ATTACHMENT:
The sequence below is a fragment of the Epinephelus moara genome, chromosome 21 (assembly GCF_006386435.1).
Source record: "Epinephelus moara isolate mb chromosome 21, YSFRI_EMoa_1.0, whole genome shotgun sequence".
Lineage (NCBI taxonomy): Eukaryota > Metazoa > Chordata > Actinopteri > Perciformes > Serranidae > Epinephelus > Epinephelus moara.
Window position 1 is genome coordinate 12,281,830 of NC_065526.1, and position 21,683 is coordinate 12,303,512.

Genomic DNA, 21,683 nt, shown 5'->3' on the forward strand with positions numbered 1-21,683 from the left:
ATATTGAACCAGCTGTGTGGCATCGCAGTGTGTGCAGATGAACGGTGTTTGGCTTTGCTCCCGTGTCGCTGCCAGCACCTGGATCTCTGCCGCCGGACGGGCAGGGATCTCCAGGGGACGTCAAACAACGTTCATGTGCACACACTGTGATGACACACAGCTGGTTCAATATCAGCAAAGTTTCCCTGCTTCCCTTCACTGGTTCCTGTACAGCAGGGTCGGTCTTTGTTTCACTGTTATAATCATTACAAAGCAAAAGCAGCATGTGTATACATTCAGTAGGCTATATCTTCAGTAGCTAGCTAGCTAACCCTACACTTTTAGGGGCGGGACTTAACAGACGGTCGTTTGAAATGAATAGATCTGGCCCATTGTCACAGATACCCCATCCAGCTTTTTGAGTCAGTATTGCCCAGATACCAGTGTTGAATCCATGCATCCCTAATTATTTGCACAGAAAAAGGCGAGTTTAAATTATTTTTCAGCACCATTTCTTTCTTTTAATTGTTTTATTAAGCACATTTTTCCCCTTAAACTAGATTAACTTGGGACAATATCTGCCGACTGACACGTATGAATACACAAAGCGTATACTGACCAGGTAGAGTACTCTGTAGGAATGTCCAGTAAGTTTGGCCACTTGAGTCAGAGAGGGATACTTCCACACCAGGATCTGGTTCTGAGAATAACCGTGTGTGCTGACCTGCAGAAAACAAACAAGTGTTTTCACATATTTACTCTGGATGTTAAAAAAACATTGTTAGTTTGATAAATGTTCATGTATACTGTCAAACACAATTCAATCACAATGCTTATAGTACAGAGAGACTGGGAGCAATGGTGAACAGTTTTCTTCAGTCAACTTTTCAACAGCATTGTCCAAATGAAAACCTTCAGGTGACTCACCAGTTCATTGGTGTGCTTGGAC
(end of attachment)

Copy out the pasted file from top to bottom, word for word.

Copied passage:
The sequence below is a fragment of the Epinephelus moara genome, chromosome 21 (assembly GCF_006386435.1).
Source record: "Epinephelus moara isolate mb chromosome 21, YSFRI_EMoa_1.0, whole genome shotgun sequence".
Lineage (NCBI taxonomy): Eukaryota > Metazoa > Chordata > Actinopteri > Perciformes > Serranidae > Epinephelus > Epinephelus moara.
Window position 1 is genome coordinate 12,281,830 of NC_065526.1, and position 21,683 is coordinate 12,303,512.

Genomic DNA, 21,683 nt, shown 5'->3' on the forward strand with positions numbered 1-21,683 from the left:
ATATTGAACCAGCTGTGTGGCATCGCAGTGTGTGCAGATGAACGGTGTTTGGCTTTGCTCCCGTGTCGCTGCCAGCACCTGGATCTCTGCCGCCGGACGGGCAGGGATCTCCAGGGGACGTCAAACAACGTTCATGTGCACACACTGTGATGACACACAGCTGGTTCAATATCAGCAAAGTTTCCCTGCTTCCCTTCACTGGTTCCTGTACAGCAGGGTCGGTCTTTGTTTCACTGTTATAATCATTACAAAGCAAAAGCAGCATGTGTATACATTCAGTAGGCTATATCTTCAGTAGCTAGCTAGCTAACCCTACACTTTTAGGGGCGGGACTTAACAGACGGTCGTTTGAAATGAATAGATCTGGCCCATTGTCACAGATACCCCATCCAGCTTTTTGAGTCAGTATTGCCCAGATACCAGTGTTGAATCCATGCATCCCTAATTATTTGCACAGAAAAAGGCGAGTTTAAATTATTTTTCAGCACCATTTCTTTCTTTTAATTGTTTTATTAAGCACATTTTTCCCCTTAAACTAGATTAACTTGGGACAATATCTGCCGACTGACACGTATGAATACACAAAGCGTATACTGACCAGGTAGAGTACTCTGTAGGAATGTCCAGTAAGTTTGGCCACTTGAGTCAGAGAGGGATACTTCCACACCAGGATCTGGTTCTGAGAATAACCGTGTGTGCTGACCTGCAGAAAACAAACAAGTGTTTTCACATATTTACTCTGGATGTTAAAAAAACATTGTTAGTTTGATAAATGTTCATGTATACTGTCAAACACAATTCAATCACAATGCTTATAGTACAGAGAGACTGGGAGCAATGGTGAACAGTTTTCTTCAGTCAACTTTTCAACAGCATTGTCCAAATGAAAACCTTCAGGTGACTCACCAGTTCATTGGTGTGCTTGGAC